The Pound had a turbulent session yesterday after the markets awaited positive news on Brexit and were left disappointed after Theresa May and Jean-Claude Juncker confirmed no deal had been agreed over the issue of an Irish border.
The meetings success hinged on a compromise on the volatile question of the U.K.’s frontier with Ireland, one of its land borders with the European Union as well as its financial obligation to the bloc and the rights of its citizens.
Juncker said after a much-delayed press conference this afternoon: "Despite our best efforts, and significant progress that our teams have made over the past few days, it was not possible to reach complete agreement today. We have narrowed our positions hugely today," he added. "I am still confident we can reach significant progress before 15 December. This is not failure."
It is thought a phone call between May and DUP leader Arlene Foster, which took place after a proposed solution to the Irish border question emerged, is behind the scuppered deal. In the morning it was revealed that Juncker had shown some MEPs a draft version of an agreement that talked of "regulatory alignment" between Northern Ireland and the Republic of Ireland after Brexit, which would avoid the need for a hard border.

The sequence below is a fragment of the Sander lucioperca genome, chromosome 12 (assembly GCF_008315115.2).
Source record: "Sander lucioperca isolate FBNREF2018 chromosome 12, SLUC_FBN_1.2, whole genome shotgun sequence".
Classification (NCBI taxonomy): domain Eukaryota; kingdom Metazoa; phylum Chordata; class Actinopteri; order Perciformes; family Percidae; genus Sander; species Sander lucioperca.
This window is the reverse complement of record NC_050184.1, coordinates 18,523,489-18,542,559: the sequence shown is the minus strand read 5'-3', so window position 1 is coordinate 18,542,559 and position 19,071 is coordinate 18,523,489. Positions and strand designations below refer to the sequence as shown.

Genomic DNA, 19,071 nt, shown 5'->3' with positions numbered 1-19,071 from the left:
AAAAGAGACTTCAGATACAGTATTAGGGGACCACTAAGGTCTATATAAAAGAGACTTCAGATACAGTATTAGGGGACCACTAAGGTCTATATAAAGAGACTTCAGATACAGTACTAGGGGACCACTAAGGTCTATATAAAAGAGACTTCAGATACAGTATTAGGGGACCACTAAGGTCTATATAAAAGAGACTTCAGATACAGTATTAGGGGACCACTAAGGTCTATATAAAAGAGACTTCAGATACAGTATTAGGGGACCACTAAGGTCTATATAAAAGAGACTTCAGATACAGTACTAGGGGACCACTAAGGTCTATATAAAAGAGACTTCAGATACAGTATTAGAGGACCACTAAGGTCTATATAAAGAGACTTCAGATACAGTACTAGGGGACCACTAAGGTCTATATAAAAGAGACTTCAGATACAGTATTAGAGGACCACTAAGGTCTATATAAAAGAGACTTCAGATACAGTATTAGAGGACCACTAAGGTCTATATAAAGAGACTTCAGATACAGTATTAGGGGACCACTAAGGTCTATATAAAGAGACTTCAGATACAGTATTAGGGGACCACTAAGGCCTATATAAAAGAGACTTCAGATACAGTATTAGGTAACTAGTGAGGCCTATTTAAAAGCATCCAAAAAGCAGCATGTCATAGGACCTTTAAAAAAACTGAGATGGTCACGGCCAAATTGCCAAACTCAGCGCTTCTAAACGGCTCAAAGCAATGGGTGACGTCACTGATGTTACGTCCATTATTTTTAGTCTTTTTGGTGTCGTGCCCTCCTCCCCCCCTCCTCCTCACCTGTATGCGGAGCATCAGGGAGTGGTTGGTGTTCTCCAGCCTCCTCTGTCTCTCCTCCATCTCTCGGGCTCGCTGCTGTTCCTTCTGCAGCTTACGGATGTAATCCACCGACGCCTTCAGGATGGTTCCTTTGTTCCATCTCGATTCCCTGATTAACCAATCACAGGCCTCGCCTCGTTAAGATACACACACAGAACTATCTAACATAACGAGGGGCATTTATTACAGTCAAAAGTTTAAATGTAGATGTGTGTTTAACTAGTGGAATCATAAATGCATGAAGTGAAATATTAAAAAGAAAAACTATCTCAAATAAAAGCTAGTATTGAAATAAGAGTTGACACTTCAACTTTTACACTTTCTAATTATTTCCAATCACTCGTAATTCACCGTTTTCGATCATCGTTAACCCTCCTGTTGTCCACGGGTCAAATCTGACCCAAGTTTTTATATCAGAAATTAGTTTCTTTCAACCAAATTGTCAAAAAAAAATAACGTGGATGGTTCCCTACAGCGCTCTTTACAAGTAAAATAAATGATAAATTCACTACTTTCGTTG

However, that proposal was rejected by the DUP, with Foster saying she would not accept any regulatory divergence from the rest of the UK. Journalists understand that May spoke with Foster after the Northern Irish leader's press conference, which then put an end to hopes for a deal today.
Early on in the session data revealed the UK’s Construction sector grew at its fastest rate in five months driven by an increase in house building.
Greece provided some positive sentiment for the single currency after their economy expanded for a third straight quarter for the first time in more than a decade, providing a foundation for the country’s attempts to exit its bailout program next year.
Gross domestic product grew 0.3 percent in the three months through September the Hellenic Statistical Authority said yesterday. Greece’s government and representatives of the country’s creditor institutions on Saturday agreed on a set of economic overhauls the country must undertake in exchange for fresh loans. The pay out, supplemented by more bond market forays next year, will help the government build a cash buffer as it seeks to prepare for its bailout exit when the current program expires in August 2018.
09:30 – GBP – Services PMI expected to decrease to 55.2
15:00 – USD – ISM Non-manufacturing PMI is expected to decrease to 59.2.